Plastic bags have been in use since the 1950s. Plastic was in use before then, but not extensively. Instead, people used paper for all of their packaging needs. This all changed during World War II, when manufacturers from the United States and across Europe raced to come up with plastic compositions that would be useful to the war effort. After WWII, the economy boomed and plastic manufacturers looked for ways to market their plastic products back home. Thus, they came up with plastic packaging like bags. Early plastic bags did not usually feature handles because adding handles required an expensive, separate process that many manufacturers avoided.
The 1950s and 1960s saw several landmarks for plastic bags. In 1957, for example, manufacturers sold the first sandwich baggies on a roll. Then, in 1958, dry cleaners began using plastic dry cleaning bags instead of brown paper dry cleaning bags. In the early years of the ‘60s, Swedish engineer Sten Gustaf Thulin came up with a design for the first modern plastic shopping bag. His bags were lightweight, flexible and strong. He even found a more efficient and less time-consuming way to integrate handles. The company for which he worked, Celloplast, patented his one-piece shopping bags in 1965. The design became so popular that in 1977, the US government threw out the patent so th other companies could compete in the market.
Plastic bags gained so much traction that, by 1966, 25% to 30% of bread was already being packaged in plastic. That same year, grocery chains like Kroger began using plastic bags on rolls in their stores. In 1969, the New York City Sanitation Department decided to experiment with replacing curbside metal trash can pick up with plastic bag curbside pickup. They found collecting trash and refuse stored in plastic bags was quieter, safer, and more sanitary. This helped the rise of plastic drum liners.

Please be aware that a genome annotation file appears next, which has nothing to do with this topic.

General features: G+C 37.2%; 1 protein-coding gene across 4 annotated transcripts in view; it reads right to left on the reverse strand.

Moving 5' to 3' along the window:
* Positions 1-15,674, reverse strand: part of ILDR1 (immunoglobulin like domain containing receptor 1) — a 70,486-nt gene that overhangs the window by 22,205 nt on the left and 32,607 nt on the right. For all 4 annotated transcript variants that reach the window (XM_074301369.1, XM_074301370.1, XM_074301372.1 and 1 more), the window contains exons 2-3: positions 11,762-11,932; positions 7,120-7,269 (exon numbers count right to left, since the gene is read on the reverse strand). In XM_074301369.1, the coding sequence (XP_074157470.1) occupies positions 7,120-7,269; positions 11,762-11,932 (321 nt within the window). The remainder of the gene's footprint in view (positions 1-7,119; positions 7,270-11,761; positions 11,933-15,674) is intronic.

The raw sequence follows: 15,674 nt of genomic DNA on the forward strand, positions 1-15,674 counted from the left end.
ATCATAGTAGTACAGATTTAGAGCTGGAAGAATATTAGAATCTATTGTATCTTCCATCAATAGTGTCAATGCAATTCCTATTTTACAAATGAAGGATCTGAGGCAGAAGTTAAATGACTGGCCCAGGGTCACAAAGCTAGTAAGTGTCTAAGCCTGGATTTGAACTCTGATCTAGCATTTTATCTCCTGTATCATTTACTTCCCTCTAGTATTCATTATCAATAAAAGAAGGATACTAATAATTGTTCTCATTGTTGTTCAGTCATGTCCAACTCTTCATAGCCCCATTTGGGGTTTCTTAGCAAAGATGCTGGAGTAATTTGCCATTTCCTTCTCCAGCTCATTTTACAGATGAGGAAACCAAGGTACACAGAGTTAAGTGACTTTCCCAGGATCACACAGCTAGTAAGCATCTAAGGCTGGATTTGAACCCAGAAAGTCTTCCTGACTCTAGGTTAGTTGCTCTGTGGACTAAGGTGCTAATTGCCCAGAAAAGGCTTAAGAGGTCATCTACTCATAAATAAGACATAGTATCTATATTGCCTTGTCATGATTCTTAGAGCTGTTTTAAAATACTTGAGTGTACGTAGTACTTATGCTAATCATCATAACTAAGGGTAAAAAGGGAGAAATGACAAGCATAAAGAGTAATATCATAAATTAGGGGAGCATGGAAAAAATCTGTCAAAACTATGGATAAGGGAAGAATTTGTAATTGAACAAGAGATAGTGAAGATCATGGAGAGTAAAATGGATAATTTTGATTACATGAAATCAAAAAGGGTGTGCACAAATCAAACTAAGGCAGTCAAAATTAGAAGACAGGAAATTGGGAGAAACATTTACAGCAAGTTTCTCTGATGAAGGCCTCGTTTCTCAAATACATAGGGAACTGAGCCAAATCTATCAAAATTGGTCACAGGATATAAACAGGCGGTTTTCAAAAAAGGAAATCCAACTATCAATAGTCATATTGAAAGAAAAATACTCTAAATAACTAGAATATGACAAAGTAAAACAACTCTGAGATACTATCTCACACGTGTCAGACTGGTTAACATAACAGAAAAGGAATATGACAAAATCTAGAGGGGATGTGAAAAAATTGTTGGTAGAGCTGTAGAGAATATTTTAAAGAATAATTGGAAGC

In 1973, manufacturers finally found an efficient and affordable way to produce plastic grocery bags on a commercial scale. Within a few years, many stores had either replaced paper bags entirely or begun offering plastic grocery bags as an alternative. By the mid-1970s, big retail stores like J.C. Penney and Sears had begun storing and shipping their merchandise in sealable plastic bags.
Beginning in 1990, cities began enacting the first blue bag curbside recycling programs. This signaled a shift to the age of consumer recycling. Within two years, almost half of the United States’ grocery stores offered plastic bag recycling services. Some regions and states went so far as to ban certain plastic bag products By banning them, officials hoped to protect the environment from un-recycled plastic litter.
Today, plastic bags are more versatile and varied than ever. It is easy for manufacturers to create custom bags of all shapes and sizes. The challenge of plastic bag manufacturers and plastic bag consumers is to better support the environment by reusing and recycling. In the U.S. alone, 80% of grocery bags are plastic, but the ratio of consumer plastic that is recycled are less than 0.5%.
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Post time: Apr-25-2019